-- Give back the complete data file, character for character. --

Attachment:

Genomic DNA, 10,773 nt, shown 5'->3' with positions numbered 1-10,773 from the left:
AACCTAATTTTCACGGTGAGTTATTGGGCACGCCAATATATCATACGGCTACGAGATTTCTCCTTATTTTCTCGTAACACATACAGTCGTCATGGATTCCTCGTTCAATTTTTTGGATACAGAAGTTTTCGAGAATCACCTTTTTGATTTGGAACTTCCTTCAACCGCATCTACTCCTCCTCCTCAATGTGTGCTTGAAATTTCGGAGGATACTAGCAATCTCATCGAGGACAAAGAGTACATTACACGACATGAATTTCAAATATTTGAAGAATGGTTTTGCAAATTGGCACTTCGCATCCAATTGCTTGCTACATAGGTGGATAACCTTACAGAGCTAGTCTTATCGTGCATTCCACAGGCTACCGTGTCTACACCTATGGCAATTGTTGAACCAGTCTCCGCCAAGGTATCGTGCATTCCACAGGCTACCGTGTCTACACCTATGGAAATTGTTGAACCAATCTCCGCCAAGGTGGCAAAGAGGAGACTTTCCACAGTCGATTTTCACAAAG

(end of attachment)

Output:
Genomic DNA, 10,773 nt, shown 5'->3' with positions numbered 1-10,773 from the left:
AACCTAATTTTCACGGTGAGTTATTGGGCACGCCAATATATCATACGGCTACGAGATTTCTCCTTATTTTCTCGTAACACATACAGTCGTCATGGATTCCTCGTTCAATTTTTTGGATACAGAAGTTTTCGAGAATCACCTTTTTGATTTGGAACTTCCTTCAACCGCATCTACTCCTCCTCCTCAATGTGTGCTTGAAATTTCGGAGGATACTAGCAATCTCATCGAGGACAAAGAGTACATTACACGACATGAATTTCAAATATTTGAAGAATGGTTTTGCAAATTGGCACTTCGCATCCAATTGCTTGCTACATAGGTGGATAACCTTACAGAGCTAGTCTTATCGTGCATTCCACAGGCTACCGTGTCTACACCTATGGCAATTGTTGAACCAGTCTCCGCCAAGGTATCGTGCATTCCACAGGCTACCGTGTCTACACCTATGGAAATTGTTGAACCAATCTCCGCCAAGGTGGCAAAGAGGAGACTTTCCACAGTCGATTTTCACAAAG